Saturday, August 6, 2011

Book Review: "Northwest Passage" by John Burnham Schwartz

In his magnificent book, Reservation Road, John Burnham Schwartz traced the lives of two families, the Arnos and the Learners, affected by tragedy and a subsequent cover-up. It has been 13 years since that book was published, and 12 years have passed in the lives of the Arnos and the Learners.

Dwight Arno has rebuilt his life after a stint in prison, and settled in California, far from the Connecticut neighborhood where he lived when he was married. His existence is rather austere—a job managing a sporting goods store, occasional dating, weekend softball games—but he feels this is the life he deserves to live. Into this placidity drops his son, Sam, whom he hasn't seen in 12 years. Sam, an angry college baseball player, flees to California after an incident that leaves him wondering if the sins of the father are truly visited upon the son. And Sam is searching for something else, from his life and from his father, but he has no clue what those things are. The ripples of Sam's reconnection with Dwight, and Dwight's return to Connecticut, touch Ruth, Sam's mother and Dwight's ex-wife, and others.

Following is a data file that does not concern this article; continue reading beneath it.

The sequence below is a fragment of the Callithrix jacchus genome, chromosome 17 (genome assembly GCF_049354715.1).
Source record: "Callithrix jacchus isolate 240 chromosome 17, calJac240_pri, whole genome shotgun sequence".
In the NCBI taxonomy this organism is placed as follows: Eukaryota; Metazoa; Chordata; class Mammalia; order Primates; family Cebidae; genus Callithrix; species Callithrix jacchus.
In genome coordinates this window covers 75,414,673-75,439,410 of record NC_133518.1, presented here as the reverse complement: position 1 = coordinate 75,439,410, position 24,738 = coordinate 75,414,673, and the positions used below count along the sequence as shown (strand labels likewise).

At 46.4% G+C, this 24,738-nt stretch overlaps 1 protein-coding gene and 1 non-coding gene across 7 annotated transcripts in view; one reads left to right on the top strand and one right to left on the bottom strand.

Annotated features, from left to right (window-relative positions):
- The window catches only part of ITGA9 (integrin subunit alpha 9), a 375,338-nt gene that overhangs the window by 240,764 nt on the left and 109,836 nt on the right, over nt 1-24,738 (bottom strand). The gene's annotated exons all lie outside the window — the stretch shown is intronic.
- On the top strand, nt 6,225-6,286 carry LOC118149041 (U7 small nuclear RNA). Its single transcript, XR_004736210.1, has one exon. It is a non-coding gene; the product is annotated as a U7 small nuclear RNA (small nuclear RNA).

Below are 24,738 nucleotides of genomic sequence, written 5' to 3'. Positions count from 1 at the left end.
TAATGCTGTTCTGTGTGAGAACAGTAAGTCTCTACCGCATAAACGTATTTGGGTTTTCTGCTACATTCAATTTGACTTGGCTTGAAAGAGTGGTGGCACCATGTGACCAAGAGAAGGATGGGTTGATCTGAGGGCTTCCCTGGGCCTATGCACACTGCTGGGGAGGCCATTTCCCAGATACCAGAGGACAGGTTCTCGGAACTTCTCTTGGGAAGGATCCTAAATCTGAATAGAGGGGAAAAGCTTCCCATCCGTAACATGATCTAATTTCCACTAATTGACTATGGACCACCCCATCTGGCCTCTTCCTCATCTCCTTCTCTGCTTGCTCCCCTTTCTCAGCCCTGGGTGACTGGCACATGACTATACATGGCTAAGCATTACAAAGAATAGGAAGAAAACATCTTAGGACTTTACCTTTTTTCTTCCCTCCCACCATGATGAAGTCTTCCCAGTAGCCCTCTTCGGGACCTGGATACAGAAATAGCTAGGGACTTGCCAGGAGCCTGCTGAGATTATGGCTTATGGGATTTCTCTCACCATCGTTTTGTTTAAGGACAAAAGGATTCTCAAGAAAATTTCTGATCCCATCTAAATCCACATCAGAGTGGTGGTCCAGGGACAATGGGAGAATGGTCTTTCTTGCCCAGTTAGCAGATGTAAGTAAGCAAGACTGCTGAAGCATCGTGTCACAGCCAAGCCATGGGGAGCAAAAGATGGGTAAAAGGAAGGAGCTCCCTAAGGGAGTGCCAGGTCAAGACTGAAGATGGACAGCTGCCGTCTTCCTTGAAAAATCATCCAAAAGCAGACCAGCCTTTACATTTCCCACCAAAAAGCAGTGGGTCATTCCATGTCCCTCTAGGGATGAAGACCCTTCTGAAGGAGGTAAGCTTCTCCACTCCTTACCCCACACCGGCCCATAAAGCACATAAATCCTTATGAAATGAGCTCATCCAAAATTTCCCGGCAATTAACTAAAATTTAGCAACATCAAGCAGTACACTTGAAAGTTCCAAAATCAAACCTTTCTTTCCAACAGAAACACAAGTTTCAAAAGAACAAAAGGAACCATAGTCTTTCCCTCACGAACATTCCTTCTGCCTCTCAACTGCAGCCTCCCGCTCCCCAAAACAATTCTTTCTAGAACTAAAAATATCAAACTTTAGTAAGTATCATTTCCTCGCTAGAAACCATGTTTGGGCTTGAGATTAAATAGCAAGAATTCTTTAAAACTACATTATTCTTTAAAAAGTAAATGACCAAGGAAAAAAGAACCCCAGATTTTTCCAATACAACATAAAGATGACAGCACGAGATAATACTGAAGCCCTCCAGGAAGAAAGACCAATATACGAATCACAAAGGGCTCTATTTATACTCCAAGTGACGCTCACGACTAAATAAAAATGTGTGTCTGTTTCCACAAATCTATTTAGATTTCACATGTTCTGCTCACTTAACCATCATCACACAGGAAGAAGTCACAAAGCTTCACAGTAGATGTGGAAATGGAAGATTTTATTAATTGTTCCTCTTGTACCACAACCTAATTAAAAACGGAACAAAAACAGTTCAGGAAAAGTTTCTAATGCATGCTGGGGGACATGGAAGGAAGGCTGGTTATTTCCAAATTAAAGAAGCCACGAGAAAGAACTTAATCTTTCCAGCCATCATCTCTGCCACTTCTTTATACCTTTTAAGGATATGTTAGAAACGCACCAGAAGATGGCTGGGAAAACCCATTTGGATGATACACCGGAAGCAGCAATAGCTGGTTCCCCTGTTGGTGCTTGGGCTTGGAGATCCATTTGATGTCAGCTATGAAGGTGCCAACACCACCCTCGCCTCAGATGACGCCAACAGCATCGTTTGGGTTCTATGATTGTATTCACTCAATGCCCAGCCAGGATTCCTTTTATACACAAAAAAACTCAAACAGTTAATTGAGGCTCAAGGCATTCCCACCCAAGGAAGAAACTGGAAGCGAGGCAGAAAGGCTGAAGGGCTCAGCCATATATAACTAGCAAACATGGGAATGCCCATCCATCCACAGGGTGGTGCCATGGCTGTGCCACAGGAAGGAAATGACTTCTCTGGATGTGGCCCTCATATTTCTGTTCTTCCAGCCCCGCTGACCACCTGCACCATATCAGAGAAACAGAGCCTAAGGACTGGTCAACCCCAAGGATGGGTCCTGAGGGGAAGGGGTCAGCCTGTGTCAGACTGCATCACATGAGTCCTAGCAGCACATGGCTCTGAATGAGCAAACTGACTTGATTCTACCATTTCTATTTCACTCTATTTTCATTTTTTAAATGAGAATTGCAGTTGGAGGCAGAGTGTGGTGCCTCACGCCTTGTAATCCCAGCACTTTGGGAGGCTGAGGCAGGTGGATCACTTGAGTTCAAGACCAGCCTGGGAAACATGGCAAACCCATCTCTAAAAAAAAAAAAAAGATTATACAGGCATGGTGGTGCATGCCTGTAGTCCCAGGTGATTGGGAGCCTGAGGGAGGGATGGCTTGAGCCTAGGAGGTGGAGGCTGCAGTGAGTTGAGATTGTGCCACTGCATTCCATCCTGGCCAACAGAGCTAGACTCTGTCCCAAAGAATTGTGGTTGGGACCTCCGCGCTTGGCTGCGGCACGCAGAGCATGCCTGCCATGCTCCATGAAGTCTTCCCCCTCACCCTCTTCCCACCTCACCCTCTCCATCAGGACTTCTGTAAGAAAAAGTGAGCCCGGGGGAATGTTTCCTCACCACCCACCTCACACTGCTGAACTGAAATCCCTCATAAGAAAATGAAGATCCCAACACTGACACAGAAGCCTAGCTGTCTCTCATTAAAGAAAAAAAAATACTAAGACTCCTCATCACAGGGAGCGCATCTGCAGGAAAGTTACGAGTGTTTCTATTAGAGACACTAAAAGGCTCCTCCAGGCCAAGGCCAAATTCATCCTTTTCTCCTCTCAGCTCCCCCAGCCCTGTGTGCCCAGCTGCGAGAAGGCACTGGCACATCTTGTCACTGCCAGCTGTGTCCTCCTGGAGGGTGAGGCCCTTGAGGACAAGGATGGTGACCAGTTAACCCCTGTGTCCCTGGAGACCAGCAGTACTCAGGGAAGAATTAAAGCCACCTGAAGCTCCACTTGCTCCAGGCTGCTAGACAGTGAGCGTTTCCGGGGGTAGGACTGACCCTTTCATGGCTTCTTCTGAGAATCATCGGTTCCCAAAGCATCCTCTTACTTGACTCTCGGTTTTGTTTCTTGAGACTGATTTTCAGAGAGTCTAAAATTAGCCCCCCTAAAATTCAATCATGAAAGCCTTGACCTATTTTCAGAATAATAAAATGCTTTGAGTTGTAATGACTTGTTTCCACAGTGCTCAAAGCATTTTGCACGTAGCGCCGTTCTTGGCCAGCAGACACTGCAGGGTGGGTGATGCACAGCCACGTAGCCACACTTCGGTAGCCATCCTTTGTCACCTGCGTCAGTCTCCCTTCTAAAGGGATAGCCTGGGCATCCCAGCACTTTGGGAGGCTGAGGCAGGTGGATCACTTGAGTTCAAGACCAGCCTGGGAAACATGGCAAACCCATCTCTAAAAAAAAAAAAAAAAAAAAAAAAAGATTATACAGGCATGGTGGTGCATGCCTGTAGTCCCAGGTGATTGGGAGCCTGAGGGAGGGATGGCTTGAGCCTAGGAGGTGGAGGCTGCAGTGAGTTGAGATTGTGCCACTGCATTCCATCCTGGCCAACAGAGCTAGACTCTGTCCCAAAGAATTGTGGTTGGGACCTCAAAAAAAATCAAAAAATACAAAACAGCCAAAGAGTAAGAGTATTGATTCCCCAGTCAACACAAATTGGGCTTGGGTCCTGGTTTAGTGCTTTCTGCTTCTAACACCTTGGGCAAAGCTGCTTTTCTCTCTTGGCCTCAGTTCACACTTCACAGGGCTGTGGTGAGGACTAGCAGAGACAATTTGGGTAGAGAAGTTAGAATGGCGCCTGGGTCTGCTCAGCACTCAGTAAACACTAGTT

I still count Reservation Road among one of my favorite books, so I was somewhat concerned about whether a follow-up novel would be on par, and I hoped that the characters wouldn't have changed too drastically. I'm happy to say that Schwartz did an exceptional job revisiting this story, and while this second book lacks a little of the suspenseful nature of the first, it again inhabits the same type of tension-filled environment. All of the characters are flawed in their own way, and you realize how the damages they suffered years ago have shaped them. If I have any criticism, it's that I felt Sam was just so angry and so resentful that it was difficult to engender a great deal of empathy for him until fairly well into the book. In the end, however, it was terrific to have a new book by John Burnham Schwartz, and even better to be able to revisit a story I loved and feel it was worthy. Read this.

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